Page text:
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Five ways for EAMs to serve tomorrow’s family office

Family offices are undergoing an extraordinary evolution, as they rapidly transform their structures and operations to meet the emerging needs of the families they serve. For external asset managers (EAMs), these shifts present significant opportunities.

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EAMs have always offered family offices tailored investment strategies. As family offices diversify, so these opportunities are increasing significantly: often they lack sufficient specialist expertise, so the need for external resources and services grows. These services may well be within the remit of agile EAMs that can adapt to meet these demands. In particular, there are five areas of opportunity for EAMs within the family offices of the future. These are as follows:

1. Leveraging agility

The gradual departure of high-net-worth individuals (HNWIs) from private banks in recent years has been notable. One of the primary reasons is that banks generally have a narrow investment focus, especially in alternative asset classes where they only offer moderate assistance.

As alternative asset classes like real estate and private equity become increasingly sought after as parts of a balanced portfolio, both HNWIs and the banks themselves are turning to EAMs for the in-depth advice they can offer. This presents opportunities for agile EAMs.

Beyond this, there is also the opportunity to expand service offerings through technological solutions that enhance the asset management process within banks and family offices. On this front, there is no limit to what can be achieved, but agility is vital!

2. Building strong client relationships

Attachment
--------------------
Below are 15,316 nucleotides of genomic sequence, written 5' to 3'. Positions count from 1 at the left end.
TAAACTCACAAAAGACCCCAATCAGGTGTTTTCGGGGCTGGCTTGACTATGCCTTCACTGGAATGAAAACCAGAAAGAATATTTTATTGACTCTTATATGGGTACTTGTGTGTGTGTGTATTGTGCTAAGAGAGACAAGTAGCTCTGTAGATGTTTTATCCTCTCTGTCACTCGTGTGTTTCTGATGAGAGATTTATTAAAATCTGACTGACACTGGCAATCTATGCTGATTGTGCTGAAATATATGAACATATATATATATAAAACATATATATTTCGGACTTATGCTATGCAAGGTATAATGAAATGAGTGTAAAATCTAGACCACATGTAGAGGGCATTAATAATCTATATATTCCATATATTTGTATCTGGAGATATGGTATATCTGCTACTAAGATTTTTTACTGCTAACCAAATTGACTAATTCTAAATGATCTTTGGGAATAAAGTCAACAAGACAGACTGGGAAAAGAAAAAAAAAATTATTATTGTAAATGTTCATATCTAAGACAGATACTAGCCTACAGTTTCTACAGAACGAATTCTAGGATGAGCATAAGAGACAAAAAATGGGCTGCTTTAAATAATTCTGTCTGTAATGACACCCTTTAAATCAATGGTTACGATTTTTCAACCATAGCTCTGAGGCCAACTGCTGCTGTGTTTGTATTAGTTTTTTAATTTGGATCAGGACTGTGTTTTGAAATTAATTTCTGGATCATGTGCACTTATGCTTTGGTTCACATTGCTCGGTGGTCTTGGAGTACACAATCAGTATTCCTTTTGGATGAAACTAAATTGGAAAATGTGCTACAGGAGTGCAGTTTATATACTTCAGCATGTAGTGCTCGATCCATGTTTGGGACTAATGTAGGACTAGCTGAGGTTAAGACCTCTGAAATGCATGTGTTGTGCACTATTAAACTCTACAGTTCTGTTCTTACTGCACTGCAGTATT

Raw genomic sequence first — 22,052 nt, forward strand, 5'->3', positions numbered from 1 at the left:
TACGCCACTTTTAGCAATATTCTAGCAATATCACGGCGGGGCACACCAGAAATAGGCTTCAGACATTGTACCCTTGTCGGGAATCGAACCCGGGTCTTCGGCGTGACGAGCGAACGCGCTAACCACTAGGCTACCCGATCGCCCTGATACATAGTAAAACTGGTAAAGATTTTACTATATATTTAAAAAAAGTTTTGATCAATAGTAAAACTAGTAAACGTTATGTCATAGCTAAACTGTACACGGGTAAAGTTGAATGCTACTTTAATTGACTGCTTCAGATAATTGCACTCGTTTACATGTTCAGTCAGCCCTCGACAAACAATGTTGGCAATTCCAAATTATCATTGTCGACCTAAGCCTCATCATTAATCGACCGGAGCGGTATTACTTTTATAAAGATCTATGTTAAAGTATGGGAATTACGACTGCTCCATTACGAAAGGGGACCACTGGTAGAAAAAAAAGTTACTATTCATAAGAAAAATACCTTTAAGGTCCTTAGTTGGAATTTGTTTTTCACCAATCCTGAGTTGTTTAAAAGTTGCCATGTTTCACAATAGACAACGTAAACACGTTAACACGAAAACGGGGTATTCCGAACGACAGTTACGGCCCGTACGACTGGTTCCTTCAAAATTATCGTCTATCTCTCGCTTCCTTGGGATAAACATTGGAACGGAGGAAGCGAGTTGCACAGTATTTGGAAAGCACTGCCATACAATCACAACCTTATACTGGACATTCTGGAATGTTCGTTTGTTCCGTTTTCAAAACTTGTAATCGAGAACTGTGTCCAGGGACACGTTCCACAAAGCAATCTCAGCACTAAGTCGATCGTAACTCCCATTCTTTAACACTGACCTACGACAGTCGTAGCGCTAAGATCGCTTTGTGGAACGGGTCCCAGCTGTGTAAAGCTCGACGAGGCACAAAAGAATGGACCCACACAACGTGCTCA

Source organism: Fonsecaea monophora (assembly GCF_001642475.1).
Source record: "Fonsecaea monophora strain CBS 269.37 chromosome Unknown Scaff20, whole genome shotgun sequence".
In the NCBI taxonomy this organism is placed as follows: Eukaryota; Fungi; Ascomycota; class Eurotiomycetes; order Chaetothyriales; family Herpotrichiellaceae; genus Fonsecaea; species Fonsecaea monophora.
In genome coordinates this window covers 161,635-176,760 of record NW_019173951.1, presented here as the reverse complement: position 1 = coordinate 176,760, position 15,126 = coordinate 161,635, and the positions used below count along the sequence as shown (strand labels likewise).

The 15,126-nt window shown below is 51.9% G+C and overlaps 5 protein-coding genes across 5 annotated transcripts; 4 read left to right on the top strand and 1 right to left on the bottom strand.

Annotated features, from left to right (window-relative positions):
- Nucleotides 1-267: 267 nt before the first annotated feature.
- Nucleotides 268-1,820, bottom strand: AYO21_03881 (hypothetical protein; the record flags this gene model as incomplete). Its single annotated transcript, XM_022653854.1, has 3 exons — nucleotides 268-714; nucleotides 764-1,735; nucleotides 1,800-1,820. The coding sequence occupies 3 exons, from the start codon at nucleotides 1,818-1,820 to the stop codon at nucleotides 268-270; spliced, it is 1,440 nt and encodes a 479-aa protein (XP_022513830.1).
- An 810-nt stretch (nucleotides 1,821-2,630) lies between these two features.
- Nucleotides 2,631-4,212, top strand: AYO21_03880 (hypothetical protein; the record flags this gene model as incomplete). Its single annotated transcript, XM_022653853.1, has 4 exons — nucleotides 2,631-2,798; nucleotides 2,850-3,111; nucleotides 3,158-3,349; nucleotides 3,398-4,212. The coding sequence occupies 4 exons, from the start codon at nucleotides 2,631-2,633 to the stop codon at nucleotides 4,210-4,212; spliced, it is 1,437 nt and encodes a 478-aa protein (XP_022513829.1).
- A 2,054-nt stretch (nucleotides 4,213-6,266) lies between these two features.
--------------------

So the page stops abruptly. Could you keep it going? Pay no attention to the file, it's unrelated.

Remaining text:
Smaller than their banking counterparts but often with considerably broader investment scopes, EAMs can offer more comprehensive and customisable support across asset classes. They can also maintain closer relationships with clients, which fosters a greater understanding of client objectives and alignment of interests. All of which sets the foundation for a future built on engagement and trust that grows with the years. The more EAMs tailor their offerings to the individual needs of their HNWIs, the brighter this future will be as they become indispensable assets within family offices.

3. Maintaining cost competitiveness

EAMs tend to have significantly lower overhead costs than large private banks due to their leaner operations. As a result, they are generally far more competitive on pricing. This competitive edge should be used to retain clients and grow the business. In addition, by achieving economies of scale, EAMs can capture additional profit within the family office space.

4. Embracing technology

EAMs continually strive to identify new opportunities, innovative solutions and new methodologies. Doing so achieves ‘operational alpha’ – the value gained by improving operational processes to increase efficiency and minimize costs within their organizations. As part of their value proposition, EAMs can pass this learning along to clients.

As trusted partners, they are in a prime position to intermediate between banks and HNWI clients to implement the best technology solutions for clients’ needs. Modernizing and systematizing asset management, accounting and compliance within these organizations has significant potential for earnings. In addition, as data sources and software platforms continue to mature and become increasingly sophisticated, the insights gleaned from these can contribute to substantial cost savings for clients. This factor speaks volumes when it comes to remaining competitive, building trust and solidifying profitable long-term relationships.

5. Leading towards sustainability

Climate change is a topic on everyone’s radar, creating risks and driving opportunities for EAMs. A recent Deloitte publication notes that the financial sector will play a vital role in tackling climate change. It is believed that the collective power of asset managers could have a critical impact on the sustainability agenda.

Family offices are increasingly environmental, social and governance investment mandates. This trend will become increasingly pronounced as the next generation takes the helm within family offices. EAMs with ESG expertise who find ways for families to do good while making a profit are likely to be in high demand for the foreseeable future.